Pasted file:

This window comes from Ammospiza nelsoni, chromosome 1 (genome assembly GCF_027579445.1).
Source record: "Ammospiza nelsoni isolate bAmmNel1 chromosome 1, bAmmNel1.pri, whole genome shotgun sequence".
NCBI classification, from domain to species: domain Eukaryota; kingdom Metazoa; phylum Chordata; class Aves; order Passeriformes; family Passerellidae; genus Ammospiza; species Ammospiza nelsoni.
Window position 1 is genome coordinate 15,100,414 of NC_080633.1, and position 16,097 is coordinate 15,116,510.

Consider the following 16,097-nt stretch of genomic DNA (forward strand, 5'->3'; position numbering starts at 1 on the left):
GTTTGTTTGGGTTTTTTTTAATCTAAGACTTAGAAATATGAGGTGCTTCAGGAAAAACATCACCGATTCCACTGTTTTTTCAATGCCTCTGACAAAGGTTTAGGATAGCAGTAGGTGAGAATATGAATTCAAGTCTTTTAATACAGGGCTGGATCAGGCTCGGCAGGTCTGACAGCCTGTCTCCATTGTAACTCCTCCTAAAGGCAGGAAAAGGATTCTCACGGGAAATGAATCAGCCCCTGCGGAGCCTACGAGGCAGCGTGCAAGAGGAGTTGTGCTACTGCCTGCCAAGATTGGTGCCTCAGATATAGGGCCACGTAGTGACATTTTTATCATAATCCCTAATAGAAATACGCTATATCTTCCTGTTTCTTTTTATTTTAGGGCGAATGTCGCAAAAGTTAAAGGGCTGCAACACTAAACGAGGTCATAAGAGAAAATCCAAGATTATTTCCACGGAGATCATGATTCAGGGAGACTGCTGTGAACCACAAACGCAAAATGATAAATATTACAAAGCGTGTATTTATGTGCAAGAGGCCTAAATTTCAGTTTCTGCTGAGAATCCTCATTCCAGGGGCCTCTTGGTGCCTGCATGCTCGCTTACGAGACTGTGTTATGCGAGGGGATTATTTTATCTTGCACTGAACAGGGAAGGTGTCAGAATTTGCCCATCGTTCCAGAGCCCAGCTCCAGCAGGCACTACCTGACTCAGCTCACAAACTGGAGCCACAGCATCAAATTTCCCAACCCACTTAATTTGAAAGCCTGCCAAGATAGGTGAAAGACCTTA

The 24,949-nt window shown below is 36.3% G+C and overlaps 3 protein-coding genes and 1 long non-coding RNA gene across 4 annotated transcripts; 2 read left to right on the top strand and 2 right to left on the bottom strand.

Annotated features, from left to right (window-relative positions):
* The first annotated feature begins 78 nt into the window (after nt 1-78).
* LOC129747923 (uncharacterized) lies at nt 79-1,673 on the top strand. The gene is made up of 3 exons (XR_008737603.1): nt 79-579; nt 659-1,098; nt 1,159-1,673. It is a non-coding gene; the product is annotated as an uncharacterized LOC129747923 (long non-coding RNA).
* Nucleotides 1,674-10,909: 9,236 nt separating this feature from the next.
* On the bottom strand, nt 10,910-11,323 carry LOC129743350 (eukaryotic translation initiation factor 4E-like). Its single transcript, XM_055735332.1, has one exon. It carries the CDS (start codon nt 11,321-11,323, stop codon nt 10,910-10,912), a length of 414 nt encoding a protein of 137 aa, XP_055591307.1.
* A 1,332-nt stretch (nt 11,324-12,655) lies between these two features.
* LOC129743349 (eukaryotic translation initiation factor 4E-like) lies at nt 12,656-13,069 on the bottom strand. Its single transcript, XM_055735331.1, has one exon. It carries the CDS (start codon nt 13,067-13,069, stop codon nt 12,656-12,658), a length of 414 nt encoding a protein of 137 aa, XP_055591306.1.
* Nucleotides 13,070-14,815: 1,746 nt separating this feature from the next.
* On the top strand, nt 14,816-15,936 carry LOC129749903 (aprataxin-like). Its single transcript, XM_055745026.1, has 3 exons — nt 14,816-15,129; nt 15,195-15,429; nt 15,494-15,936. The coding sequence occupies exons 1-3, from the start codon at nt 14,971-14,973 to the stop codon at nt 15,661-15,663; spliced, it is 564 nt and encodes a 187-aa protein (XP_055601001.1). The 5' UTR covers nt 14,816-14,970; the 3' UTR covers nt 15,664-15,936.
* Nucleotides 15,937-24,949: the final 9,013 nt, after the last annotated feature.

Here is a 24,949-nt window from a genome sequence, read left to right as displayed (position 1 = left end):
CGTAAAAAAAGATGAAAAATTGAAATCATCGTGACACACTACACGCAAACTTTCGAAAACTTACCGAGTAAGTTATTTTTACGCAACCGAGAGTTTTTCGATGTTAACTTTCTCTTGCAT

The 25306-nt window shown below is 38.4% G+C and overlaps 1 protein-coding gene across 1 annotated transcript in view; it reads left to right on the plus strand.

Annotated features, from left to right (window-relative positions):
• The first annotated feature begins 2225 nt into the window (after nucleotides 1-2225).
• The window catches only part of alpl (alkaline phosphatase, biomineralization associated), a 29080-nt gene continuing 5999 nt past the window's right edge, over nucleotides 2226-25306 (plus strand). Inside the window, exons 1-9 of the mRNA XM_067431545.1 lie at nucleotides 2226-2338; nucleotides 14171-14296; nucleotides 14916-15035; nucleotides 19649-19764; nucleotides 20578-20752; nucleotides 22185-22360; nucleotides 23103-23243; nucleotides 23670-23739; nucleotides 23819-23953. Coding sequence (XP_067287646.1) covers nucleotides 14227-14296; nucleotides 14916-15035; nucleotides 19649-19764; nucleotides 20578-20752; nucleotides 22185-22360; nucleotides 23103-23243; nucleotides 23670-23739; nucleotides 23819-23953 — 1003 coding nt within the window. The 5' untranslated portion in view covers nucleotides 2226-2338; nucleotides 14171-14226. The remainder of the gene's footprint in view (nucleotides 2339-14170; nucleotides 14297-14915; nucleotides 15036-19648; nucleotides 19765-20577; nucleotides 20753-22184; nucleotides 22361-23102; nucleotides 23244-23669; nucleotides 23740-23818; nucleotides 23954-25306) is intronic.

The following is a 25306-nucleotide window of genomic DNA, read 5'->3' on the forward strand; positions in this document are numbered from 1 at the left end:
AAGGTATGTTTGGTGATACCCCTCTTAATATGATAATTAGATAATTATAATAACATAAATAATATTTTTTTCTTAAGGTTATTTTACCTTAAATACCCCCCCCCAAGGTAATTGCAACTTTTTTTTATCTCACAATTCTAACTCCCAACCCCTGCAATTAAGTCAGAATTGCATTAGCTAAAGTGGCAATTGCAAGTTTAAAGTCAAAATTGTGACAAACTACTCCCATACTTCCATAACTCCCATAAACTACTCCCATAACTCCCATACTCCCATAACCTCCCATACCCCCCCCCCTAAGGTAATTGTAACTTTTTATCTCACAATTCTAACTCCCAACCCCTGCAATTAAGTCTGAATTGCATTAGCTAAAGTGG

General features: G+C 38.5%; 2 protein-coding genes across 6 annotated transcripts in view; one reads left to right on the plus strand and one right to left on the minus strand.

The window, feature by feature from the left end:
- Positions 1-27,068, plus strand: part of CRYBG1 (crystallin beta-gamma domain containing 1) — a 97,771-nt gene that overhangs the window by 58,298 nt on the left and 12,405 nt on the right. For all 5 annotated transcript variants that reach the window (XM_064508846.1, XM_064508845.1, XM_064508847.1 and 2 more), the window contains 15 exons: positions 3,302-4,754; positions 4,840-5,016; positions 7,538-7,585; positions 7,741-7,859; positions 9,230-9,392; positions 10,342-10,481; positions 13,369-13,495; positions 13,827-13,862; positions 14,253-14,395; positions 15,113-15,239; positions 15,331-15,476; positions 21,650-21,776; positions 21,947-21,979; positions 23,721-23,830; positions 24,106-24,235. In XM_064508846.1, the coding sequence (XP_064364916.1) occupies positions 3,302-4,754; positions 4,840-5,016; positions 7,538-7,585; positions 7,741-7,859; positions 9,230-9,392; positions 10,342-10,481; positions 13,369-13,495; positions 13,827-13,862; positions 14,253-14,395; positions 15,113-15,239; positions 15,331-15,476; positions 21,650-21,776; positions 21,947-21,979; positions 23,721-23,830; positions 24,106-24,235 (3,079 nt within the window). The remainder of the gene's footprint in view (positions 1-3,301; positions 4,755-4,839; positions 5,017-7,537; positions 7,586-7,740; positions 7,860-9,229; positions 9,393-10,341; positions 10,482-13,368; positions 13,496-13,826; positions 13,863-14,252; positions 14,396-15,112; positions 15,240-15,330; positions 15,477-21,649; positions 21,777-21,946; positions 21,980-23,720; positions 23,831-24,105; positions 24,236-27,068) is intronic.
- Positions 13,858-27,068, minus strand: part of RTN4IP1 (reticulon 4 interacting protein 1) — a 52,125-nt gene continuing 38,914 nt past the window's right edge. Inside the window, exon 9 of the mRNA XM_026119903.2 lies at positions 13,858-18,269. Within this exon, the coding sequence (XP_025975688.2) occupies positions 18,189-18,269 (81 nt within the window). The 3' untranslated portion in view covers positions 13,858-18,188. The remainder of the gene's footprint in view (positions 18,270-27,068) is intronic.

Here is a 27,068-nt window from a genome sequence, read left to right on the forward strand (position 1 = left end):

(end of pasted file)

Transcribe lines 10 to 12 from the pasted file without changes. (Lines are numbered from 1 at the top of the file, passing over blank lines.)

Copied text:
* LOC129747923 (uncharacterized) lies at nt 79-1,673 on the top strand. The gene is made up of 3 exons (XR_008737603.1): nt 79-579; nt 659-1,098; nt 1,159-1,673. It is a non-coding gene; the product is annotated as an uncharacterized LOC129747923 (long non-coding RNA).
* Nucleotides 1,674-10,909: 9,236 nt separating this feature from the next.
* On the bottom strand, nt 10,910-11,323 carry LOC129743350 (eukaryotic translation initiation factor 4E-like). Its single transcript, XM_055735332.1, has one exon. It carries the CDS (start codon nt 11,321-11,323, stop codon nt 10,910-10,912), a length of 414 nt encoding a protein of 137 aa, XP_055591307.1.